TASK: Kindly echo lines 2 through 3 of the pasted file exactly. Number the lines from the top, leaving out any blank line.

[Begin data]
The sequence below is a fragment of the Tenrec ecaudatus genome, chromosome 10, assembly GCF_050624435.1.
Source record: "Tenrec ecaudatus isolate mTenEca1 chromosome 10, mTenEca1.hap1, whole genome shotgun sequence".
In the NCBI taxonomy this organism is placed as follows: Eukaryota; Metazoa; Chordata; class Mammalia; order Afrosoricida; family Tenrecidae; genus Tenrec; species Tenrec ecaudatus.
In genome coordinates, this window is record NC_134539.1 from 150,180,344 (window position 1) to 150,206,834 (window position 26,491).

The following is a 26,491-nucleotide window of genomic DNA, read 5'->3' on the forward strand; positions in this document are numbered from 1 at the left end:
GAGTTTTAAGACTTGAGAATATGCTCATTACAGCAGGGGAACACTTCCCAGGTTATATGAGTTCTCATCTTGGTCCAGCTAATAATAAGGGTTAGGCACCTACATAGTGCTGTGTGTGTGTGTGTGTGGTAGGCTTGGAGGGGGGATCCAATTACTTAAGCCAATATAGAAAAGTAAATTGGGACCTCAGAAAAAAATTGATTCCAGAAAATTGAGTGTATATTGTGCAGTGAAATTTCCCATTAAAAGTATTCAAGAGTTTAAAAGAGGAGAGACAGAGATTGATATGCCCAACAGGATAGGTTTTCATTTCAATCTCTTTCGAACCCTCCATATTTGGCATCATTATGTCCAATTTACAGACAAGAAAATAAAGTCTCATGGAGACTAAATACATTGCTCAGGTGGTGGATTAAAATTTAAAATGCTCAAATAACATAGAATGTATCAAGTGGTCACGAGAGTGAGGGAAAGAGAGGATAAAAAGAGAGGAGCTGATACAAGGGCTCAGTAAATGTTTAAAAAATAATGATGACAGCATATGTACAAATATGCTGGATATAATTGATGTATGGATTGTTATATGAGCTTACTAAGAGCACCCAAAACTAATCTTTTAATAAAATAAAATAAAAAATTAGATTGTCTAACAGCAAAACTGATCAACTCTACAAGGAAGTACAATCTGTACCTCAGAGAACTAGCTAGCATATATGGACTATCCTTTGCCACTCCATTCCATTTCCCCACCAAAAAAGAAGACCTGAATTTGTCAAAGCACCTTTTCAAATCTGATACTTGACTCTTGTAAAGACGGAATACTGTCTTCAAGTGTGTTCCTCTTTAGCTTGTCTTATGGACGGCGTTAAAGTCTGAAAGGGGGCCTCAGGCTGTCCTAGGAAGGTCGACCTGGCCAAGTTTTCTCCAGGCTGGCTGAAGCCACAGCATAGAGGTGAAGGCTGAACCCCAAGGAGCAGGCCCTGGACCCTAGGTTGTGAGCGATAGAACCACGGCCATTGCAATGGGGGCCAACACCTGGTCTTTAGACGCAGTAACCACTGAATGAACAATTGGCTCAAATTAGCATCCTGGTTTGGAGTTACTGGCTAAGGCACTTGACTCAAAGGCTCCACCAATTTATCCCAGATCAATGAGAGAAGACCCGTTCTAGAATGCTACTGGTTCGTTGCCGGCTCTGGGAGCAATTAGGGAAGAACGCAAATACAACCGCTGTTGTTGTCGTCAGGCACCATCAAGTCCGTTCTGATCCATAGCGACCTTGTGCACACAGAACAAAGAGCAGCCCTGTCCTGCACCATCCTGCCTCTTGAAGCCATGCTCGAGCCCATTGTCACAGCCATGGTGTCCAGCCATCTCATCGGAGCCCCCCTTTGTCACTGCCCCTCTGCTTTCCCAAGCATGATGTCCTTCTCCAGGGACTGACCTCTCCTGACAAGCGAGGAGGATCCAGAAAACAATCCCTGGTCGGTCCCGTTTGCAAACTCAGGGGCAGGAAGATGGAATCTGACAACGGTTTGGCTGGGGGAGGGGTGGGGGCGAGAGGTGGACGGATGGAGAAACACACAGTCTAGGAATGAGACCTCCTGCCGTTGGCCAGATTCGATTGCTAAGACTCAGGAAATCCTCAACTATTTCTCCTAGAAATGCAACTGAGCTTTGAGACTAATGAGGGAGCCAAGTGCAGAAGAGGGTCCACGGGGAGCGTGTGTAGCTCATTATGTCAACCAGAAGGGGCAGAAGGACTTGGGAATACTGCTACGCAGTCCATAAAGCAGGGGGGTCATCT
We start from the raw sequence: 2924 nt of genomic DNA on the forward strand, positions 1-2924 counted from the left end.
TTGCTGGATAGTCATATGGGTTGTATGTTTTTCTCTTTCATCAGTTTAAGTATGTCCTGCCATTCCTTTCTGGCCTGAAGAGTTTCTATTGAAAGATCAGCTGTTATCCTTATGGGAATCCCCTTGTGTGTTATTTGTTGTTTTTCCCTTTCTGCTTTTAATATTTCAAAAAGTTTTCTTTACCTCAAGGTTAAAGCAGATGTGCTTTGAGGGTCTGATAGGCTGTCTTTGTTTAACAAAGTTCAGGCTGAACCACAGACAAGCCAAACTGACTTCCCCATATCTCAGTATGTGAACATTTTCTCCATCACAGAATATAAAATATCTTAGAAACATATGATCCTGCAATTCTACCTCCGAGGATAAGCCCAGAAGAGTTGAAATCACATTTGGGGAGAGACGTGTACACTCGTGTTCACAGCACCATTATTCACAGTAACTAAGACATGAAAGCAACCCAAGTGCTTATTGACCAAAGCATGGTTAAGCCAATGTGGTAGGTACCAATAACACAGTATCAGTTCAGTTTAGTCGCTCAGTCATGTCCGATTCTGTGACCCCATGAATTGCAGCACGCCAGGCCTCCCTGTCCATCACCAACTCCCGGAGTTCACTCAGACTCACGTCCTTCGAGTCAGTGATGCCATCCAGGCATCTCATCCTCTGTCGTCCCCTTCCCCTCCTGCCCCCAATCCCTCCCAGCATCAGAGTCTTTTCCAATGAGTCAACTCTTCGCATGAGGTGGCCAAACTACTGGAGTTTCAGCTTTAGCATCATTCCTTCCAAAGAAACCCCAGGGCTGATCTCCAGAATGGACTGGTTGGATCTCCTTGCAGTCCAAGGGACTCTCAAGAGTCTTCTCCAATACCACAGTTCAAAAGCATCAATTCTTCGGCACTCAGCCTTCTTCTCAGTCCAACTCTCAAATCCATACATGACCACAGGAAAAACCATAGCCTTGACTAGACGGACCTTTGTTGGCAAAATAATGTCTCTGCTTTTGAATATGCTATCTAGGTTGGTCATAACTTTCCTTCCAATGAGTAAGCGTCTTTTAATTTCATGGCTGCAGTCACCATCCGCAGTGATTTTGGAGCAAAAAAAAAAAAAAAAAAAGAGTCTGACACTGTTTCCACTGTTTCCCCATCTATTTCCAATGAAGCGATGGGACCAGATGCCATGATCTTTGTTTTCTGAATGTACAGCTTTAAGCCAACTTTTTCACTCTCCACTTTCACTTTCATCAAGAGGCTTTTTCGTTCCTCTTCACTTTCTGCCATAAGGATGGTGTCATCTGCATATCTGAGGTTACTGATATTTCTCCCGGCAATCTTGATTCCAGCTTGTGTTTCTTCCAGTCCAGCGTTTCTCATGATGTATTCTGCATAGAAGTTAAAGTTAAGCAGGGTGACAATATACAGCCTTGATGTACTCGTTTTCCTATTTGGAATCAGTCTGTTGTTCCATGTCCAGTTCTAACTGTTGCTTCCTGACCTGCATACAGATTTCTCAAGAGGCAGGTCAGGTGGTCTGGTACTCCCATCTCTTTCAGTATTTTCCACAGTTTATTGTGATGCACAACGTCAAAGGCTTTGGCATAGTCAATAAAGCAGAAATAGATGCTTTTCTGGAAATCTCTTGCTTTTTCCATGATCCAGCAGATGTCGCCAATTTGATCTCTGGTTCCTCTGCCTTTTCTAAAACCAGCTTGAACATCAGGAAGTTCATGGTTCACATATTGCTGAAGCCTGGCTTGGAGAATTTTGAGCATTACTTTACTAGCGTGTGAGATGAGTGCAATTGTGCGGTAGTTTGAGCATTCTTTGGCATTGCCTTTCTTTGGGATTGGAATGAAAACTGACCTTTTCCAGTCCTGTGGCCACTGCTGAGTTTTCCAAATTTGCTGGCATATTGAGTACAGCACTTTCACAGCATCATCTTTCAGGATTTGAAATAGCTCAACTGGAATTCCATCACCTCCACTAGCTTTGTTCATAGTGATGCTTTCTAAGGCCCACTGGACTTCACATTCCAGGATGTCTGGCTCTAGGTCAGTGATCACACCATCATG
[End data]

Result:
Source record: "Tenrec ecaudatus isolate mTenEca1 chromosome 10, mTenEca1.hap1, whole genome shotgun sequence".
In the NCBI taxonomy this organism is placed as follows: Eukaryota; Metazoa; Chordata; class Mammalia; order Afrosoricida; family Tenrecidae; genus Tenrec; species Tenrec ecaudatus.